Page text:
Background and suitability for the role: Peter Grant had an executive career spanning 40 years, nearly half at listed company board level spanning the healthcare, electronics, software and engineering industries. His executive career included CEO of Skyepharma PLC, CFO of Skyepharma PLC, Group Finance Director at Eurodis Electron PLC, CFO at WorldPay Group plc, Group Chief Executive at Molins PLC and Finance Director at Molins PLC. Prior to this he held a variety of senior commercial, financial and general management roles in the General Electric Company PLC group of companies. He holds an MA in Mathematics from the University of Oxford and is a Chartered Accountant. He brings a combination of listed company and financial expertise, experience of developing, manufacturing and distributing electronic and software products and experience of the healthcare sector.
Current external appointments: Peter is Chairman and Chair of the Finance and Audit Committee and member of the Remuneration Committee of Microsaic Systems plc and a Non-Executive Director of Labatec Pharma SA, a private Swiss company. In addition to chairing the Board of the Company, Peter chairs the Audit and Nomination Committees and is a member of the Remuneration Committee of the Company.
Time commitment: Approximately 2-4 days a month. Peter estimates that his current appointments, including that with the Company, comprise about 8 days a month, and he considers that he would have the time to be able to step up the commitment to the Company should temporary circumstances require him to do so.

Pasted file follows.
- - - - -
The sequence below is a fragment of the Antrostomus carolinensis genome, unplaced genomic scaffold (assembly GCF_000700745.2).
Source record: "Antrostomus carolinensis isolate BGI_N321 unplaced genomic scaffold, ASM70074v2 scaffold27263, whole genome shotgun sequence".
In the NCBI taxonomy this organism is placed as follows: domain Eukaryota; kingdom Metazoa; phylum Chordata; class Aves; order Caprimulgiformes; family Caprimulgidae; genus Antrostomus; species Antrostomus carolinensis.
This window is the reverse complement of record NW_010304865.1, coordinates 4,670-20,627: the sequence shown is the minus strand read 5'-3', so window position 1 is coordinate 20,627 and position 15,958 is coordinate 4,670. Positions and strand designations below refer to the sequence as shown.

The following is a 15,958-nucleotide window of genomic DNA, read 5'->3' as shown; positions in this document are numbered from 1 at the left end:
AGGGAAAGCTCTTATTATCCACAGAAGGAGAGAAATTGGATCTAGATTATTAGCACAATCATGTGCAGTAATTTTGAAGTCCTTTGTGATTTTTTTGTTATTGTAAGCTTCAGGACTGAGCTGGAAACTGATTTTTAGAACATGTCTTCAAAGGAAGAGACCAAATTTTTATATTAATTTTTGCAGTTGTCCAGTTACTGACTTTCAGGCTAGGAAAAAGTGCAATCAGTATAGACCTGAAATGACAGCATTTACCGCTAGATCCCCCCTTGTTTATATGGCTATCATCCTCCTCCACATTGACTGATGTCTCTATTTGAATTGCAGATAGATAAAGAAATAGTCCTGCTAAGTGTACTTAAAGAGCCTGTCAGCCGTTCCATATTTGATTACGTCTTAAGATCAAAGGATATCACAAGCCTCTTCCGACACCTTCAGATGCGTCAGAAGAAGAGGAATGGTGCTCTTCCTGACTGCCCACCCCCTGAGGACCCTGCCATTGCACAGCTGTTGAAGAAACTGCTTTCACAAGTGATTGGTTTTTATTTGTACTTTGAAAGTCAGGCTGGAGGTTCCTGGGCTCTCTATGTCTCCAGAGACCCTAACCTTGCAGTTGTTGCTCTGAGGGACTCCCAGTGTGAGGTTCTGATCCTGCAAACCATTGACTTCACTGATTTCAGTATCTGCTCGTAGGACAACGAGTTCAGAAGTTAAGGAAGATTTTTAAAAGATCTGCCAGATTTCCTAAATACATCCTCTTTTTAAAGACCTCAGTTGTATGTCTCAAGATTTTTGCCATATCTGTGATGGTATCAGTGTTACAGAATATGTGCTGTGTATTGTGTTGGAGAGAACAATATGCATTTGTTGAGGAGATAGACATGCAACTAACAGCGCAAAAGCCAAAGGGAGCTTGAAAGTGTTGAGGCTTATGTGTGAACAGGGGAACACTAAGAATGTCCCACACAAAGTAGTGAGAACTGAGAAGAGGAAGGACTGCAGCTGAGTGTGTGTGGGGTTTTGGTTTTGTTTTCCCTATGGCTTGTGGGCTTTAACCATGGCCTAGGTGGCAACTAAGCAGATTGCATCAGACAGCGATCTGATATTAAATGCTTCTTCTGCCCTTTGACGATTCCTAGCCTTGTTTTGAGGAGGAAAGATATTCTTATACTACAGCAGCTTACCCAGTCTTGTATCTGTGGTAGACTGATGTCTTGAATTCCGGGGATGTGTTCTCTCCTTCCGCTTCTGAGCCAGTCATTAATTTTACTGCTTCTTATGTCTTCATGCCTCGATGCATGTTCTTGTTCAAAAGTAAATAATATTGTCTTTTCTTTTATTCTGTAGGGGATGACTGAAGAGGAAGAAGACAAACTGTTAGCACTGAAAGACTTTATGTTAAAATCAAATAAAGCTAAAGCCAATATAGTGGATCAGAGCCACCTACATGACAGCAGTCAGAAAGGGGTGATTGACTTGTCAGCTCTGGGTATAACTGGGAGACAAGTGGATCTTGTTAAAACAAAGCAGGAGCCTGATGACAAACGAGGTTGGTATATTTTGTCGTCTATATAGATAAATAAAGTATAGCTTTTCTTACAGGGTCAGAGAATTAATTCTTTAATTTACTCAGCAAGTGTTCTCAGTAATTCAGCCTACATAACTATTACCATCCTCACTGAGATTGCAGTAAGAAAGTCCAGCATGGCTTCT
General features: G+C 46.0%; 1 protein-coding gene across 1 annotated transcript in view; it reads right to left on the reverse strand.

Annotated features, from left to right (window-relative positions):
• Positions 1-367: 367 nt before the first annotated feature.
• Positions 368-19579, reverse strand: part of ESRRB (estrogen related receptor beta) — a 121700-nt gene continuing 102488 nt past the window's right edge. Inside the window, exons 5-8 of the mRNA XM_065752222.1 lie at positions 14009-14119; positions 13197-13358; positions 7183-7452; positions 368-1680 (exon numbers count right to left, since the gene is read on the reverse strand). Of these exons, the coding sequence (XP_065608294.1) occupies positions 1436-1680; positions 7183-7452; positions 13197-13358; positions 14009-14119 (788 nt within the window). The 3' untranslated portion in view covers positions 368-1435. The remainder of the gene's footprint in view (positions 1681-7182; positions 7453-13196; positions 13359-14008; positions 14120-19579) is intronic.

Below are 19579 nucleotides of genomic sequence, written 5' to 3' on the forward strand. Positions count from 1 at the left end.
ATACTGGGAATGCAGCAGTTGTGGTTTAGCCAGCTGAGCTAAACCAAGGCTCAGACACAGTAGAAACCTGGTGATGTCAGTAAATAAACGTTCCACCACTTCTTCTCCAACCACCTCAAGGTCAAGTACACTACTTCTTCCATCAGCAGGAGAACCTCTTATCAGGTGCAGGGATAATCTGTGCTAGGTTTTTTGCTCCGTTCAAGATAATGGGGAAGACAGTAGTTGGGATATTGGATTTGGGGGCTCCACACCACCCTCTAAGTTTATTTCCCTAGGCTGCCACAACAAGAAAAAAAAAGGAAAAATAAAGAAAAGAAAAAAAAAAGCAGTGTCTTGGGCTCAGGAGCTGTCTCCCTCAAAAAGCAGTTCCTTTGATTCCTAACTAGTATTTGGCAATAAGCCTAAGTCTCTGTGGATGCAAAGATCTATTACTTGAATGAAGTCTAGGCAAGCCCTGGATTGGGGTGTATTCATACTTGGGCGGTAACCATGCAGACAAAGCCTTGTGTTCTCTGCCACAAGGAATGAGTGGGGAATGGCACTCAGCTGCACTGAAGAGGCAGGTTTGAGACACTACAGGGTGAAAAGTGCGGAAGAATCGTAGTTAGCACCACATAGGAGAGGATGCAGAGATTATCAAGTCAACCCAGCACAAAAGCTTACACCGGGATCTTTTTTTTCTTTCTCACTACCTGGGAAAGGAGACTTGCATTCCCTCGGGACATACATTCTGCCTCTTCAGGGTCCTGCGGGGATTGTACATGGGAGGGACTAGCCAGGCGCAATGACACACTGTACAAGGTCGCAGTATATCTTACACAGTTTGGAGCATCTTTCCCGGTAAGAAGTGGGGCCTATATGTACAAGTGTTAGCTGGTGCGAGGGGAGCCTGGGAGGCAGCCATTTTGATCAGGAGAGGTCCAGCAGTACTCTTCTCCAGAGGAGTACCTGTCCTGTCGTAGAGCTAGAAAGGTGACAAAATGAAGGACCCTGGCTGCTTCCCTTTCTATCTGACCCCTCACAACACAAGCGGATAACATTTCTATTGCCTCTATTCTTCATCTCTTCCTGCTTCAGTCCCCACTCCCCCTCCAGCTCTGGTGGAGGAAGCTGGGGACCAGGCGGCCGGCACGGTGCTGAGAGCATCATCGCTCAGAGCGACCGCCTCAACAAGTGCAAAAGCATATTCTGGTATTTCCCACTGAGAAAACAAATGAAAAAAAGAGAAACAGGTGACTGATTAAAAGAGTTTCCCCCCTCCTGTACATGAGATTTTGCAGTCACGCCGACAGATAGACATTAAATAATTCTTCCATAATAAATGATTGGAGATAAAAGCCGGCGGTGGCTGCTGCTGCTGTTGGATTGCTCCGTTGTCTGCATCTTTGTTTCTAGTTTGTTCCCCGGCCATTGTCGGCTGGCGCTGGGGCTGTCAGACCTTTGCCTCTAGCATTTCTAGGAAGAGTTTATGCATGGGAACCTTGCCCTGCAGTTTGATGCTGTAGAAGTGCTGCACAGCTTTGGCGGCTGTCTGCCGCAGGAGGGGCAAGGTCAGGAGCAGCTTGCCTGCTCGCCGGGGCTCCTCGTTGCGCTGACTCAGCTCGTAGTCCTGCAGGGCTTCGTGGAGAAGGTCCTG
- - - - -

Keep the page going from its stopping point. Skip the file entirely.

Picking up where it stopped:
Matt Sassone, Chief Executive Officer
Term of office: Mr Sassone was appointed in August 2015 and is a member of the Nomination Committee.
Background and suitability for the role: Matt Sassone has been in the healthcare industry for the last 22 years and holds a degree in biochemistry with microbiology from Leeds University. Matt spent 12 years at Smiths Medical in various sales, marketing and business development roles achieving the role of Managing Director, Northern and Eastern Europe and Russia in 2010 where he had full P&L responsibility for 300 employees and £150m of revenue. In 2012 he moved to ArjoHuntleigh, a division of the Getinge Group, as Senior Vice President Global Marketing and was then appointed Chief Marketing Officer of Maquet (turnover £1.1 billion in intensive care, surgery and anesthesia systems), also a division of Getinge. During his career Matt has been involved with products used in surgery and intensive care. His knowledge of the market for LiDCO’s products and customers, coupled to a broad management and international sales skill set, ideally positions him to execute on the Company’s sales expansion in the UK and overseas.
Current external appointments: None
Time commitment: Full time
Tim Hall, Chief Financial Officer and Company Secretary
Term of office: Appointed Chief Financial Officer and Company Secretary on 11 March 2019.
Background and suitability for the role: Tim Hall is a Chartered Accountant with nearly 30 years’ experience of financial roles in the life science industry. He was previously CFO of Oxford Gene Technology IP Ltd and Finance Director of AIM-listed Lombard Medical Technologies PLC. Prior to these positions Tim held senior finance roles in UCB S.A, Celltech Group plc and Medeva PLC.